Any time a scholar copies material without citing a source, it is plagiarism, as is turning in a paper under your own name that someone else wrote. A 2005 study of 80,000 undergraduates by Rutgers professor Donald McCabe revealed that 43 percent of North American college students admitted to plagiarism. Turnitin.com identified some plagiarized content in more than 50 percent of papers in a 2012 report.
Many colleges and universities have honor codes that prohibit plagiarism. Penalties for violating the code range from failure on a single test to expulsion from the college. An academic integrity violation will follow a student to a new school, and serious violators risk having their degrees revoked. At the University of Virginia, in 2001, 158 students were caught turning in identical 1,500-word papers to an introductory physics class. Nearly 50 students were expelled, and three who had already graduated had their degrees revoked.
According to ZDNet, UCLA's Anderson School of Management began using anti-plagiarism software in 2012, and almost immediately discovered plagiarism in 52 admission essays, rejecting the applicants. Evelyn Tate, director of graduate recruitment and admissions for the MBA program at Northeastern University, told "Bloomberg Businessweek" that the school was interested in students with strong ethics, who would go out and make a positive difference in the world. Applicants who plagiarize the first document they present for admission show that they possess neither qualification.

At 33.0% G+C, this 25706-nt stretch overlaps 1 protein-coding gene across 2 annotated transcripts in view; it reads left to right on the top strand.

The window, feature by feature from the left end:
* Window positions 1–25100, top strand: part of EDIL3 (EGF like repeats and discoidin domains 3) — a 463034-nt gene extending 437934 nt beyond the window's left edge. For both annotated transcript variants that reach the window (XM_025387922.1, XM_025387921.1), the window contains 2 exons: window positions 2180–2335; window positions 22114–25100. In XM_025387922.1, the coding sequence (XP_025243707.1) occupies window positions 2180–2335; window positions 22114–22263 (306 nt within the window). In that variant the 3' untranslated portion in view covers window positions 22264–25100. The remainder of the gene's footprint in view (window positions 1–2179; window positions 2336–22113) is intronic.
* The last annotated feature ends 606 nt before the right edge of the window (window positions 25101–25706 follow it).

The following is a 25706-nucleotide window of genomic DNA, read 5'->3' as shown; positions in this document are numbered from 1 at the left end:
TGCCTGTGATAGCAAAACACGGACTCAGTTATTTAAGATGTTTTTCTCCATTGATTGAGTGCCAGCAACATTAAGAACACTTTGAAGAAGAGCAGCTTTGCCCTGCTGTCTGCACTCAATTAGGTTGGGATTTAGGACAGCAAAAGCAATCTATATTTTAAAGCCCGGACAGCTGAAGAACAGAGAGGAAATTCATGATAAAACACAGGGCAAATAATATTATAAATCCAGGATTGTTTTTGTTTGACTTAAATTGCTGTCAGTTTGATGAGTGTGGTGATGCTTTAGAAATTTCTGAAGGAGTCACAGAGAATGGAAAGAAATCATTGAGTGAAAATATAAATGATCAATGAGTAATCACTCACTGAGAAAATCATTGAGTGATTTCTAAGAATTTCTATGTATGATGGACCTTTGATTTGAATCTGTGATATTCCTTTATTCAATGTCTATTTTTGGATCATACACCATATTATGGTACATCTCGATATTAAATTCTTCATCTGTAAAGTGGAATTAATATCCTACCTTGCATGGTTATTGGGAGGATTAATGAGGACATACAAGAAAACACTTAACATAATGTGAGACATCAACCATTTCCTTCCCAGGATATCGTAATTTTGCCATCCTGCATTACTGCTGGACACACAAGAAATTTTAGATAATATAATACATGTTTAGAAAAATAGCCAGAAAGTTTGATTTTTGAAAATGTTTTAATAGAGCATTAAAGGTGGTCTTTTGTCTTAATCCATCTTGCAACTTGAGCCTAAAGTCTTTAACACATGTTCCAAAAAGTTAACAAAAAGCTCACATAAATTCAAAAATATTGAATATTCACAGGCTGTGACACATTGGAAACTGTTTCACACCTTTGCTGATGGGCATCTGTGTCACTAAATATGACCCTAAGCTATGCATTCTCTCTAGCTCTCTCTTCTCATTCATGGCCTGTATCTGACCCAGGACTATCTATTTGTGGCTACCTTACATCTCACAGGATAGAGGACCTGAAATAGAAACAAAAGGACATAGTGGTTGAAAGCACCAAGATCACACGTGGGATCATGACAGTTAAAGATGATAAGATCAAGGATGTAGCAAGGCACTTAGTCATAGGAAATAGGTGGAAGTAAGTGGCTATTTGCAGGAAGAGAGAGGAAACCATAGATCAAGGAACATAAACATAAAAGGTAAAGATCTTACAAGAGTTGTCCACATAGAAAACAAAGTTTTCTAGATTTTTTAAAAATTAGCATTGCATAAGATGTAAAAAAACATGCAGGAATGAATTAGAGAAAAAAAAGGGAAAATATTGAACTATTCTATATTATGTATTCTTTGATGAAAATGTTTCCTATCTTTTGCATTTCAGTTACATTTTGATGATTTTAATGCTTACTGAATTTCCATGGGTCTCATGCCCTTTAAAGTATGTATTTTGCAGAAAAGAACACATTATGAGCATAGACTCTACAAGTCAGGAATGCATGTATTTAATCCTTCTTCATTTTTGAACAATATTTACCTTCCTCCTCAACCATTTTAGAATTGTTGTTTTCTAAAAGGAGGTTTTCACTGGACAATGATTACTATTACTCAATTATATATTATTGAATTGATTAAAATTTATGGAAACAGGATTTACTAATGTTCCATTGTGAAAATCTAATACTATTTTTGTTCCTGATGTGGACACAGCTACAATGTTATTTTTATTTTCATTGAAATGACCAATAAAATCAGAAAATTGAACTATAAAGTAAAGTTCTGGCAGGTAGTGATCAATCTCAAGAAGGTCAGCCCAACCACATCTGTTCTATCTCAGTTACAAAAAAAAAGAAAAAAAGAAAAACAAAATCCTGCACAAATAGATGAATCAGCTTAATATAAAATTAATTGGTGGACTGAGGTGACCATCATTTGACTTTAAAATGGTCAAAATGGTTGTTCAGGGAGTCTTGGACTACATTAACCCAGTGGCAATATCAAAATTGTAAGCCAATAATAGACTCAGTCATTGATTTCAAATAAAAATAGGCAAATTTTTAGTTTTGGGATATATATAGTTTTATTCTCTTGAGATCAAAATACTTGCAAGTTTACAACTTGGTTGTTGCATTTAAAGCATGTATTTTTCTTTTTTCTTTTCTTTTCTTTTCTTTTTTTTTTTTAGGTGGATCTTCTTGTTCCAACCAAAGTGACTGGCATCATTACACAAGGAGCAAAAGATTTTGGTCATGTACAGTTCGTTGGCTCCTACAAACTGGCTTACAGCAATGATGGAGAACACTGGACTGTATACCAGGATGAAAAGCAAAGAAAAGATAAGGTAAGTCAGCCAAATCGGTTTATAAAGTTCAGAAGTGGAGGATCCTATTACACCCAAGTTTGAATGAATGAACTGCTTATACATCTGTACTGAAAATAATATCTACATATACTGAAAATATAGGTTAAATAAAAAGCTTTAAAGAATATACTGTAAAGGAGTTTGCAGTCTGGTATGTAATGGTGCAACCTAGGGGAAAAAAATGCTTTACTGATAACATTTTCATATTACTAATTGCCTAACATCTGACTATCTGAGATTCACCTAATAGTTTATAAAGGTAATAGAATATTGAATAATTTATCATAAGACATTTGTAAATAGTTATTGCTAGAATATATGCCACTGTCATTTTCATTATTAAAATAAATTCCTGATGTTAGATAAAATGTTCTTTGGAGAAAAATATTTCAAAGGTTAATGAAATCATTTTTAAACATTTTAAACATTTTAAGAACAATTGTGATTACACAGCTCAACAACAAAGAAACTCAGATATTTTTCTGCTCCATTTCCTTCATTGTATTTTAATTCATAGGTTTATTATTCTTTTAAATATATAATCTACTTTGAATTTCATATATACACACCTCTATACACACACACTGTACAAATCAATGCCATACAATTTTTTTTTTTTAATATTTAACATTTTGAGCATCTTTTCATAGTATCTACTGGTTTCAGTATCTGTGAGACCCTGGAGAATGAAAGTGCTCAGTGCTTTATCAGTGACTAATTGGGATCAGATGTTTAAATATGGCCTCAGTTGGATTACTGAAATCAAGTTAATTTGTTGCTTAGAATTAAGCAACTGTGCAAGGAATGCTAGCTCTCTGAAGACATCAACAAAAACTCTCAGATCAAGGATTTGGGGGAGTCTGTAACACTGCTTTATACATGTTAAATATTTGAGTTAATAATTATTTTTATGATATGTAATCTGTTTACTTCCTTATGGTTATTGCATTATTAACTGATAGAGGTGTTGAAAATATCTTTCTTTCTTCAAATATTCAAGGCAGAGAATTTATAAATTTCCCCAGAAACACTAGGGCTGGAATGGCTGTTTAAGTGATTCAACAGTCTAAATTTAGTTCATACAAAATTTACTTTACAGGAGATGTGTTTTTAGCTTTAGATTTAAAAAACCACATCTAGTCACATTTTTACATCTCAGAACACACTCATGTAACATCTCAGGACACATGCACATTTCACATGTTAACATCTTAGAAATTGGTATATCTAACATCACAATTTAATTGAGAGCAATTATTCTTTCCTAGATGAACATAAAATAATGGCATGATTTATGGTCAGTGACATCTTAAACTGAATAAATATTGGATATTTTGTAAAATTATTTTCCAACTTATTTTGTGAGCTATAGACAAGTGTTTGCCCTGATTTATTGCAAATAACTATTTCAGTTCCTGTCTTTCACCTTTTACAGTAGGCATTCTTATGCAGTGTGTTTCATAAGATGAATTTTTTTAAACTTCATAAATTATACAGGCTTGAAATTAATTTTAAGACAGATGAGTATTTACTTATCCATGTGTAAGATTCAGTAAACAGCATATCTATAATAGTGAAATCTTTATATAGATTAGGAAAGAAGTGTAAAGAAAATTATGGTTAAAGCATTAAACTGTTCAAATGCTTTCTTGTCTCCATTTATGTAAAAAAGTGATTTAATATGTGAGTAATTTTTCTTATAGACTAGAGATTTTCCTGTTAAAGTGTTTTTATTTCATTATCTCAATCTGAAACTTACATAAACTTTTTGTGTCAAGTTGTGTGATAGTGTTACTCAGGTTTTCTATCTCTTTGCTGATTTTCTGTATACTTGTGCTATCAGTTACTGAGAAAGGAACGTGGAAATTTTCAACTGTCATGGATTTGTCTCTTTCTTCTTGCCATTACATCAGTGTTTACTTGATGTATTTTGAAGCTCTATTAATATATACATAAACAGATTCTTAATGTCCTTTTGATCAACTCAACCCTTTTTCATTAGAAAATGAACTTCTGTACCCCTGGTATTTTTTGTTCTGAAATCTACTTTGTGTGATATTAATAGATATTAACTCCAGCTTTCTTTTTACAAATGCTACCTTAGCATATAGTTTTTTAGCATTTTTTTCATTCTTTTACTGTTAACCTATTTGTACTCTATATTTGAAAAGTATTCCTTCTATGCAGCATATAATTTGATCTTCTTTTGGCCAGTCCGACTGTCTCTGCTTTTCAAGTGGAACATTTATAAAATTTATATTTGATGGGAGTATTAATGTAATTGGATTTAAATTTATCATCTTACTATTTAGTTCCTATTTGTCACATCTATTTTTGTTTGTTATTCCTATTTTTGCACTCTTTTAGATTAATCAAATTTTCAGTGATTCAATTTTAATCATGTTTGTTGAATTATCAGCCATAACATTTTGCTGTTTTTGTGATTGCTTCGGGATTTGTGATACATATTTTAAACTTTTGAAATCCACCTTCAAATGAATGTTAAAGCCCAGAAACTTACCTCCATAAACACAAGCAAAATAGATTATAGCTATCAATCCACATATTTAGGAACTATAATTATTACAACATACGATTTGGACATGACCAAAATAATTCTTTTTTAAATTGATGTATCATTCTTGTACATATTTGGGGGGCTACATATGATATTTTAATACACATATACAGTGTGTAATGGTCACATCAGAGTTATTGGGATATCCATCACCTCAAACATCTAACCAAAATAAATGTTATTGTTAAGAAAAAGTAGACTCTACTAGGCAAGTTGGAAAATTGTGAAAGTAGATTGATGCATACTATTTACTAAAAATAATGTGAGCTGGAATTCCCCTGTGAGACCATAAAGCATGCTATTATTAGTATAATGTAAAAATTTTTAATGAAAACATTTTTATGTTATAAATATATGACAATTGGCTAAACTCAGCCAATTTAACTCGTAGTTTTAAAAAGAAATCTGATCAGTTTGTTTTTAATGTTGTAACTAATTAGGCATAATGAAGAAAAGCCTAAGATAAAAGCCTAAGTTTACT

Unable to Work
A degree earned through plagiarized work has little value once the graduate is on the job. In 2010, the higher education community was shocked by the confession of "Ed Dante," a writer of papers-on-demand. Dante wrote a 160-page thesis on business ethics for a graduate student. After the student received her degree using the purchased thesis, she thanked Dante: "Thanx so much for uhelp ican going to graduate to now." This level of writing skill is not acceptable in a business management position.
According to Aquinas College, students need to trust their professors to provide accurate, up-to-date education and to be reliable and fair in their evaluation of student work. In turn, professors should be able to have confidence that students are honestly learning and are presenting their best work in papers and projects. Instructors who grade plagiarized papers are evaluating the work of someone who is not in the class. Instructors and students alike are demoralized and harmed by plagiarism.